No, I think we talked about it for a while in that we knew that, um, on my wage that we’d be okay for a little you know, for a couple of years we’d saved up over the years to be able to support that. So the intention was always that Gemma would take some time off work. So we managed to agree with with her work that she would take a career break so she’s got like this five year arrangement with them. So there’s a job still there. In what form that will be when and if she goes back, we’ll we’ll see. But that gives you a little bit of security. But Gemma was really keen to bring up the children essentially and not not leave it to somebody else and wasn’t you know, has never been desperate Lee, enthusiastic about work, you know works are a necessity it’s it’s what helps and pays the bills. And the longer like I said earlier, the longer we’re able as a family for because I love my job and I get to do you know, it’s a dream job that I do. And if I can do my dream job, which is at the same time, enabling us as a family to do what we want to do, then we’ll try and do that. But yeah, you know, it’s meant money is tighter now. And we do have to think about it a lot more. And at the minute, there’s probably a little bit more going out than there is coming in. But we’ll see how the next few years develops. And the idea, at least, is to try and keep Gemma off work until the boys go to nursery when they’re kind of two, well, three, three years old, something like that. And then it’s priceless time, isn’t it? It’s priceless time that you just don’t get back. And our intention was always to probably have to, we always thought that we’d have one and then another. A lot of multiple parents would probably say, and so we’re pretty 99.9 Slash 100% sure that this is it, you know, we’re, we’re happy with the two that we’ve got. And that means that we’re going to go through this one. So if you’re going to go through it once, then kind of want to make the most of it and enjoy it as much as you can.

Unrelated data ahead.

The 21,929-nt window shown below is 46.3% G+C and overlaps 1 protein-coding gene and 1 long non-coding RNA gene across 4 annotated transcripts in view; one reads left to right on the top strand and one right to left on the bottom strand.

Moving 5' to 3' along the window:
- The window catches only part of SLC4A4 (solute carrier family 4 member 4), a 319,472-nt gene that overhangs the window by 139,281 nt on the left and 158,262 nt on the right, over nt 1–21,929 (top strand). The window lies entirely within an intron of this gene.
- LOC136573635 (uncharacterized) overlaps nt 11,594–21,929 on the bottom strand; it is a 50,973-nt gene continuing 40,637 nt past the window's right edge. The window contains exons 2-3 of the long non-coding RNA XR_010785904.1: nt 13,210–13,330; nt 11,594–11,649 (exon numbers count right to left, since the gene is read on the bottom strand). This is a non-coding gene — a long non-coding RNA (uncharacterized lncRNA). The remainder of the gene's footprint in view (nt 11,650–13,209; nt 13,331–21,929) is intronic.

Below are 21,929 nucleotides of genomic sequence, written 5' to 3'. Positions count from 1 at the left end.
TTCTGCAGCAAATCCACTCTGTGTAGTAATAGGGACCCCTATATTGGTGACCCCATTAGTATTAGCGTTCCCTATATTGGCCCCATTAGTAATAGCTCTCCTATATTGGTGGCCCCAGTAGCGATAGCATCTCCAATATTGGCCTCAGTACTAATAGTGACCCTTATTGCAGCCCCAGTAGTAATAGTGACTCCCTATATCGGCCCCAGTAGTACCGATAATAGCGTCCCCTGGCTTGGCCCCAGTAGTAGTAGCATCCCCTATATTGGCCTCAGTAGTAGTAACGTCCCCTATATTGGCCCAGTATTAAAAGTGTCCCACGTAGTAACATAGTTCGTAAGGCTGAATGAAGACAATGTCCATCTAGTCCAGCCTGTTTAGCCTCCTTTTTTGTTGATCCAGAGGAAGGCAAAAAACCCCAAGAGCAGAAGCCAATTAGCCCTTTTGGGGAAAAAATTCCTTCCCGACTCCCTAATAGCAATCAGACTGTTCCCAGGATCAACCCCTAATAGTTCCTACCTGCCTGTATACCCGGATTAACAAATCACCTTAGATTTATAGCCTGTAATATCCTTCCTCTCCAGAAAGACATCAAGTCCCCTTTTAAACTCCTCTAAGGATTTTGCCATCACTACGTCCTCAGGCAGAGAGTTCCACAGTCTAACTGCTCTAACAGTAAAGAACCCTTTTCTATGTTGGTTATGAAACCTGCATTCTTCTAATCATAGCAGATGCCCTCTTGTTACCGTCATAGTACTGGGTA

Absolutely. What is the typical day in the life of your 15 month old boys like what time to they wake up, that’s a nap schedule, like feedings, things like that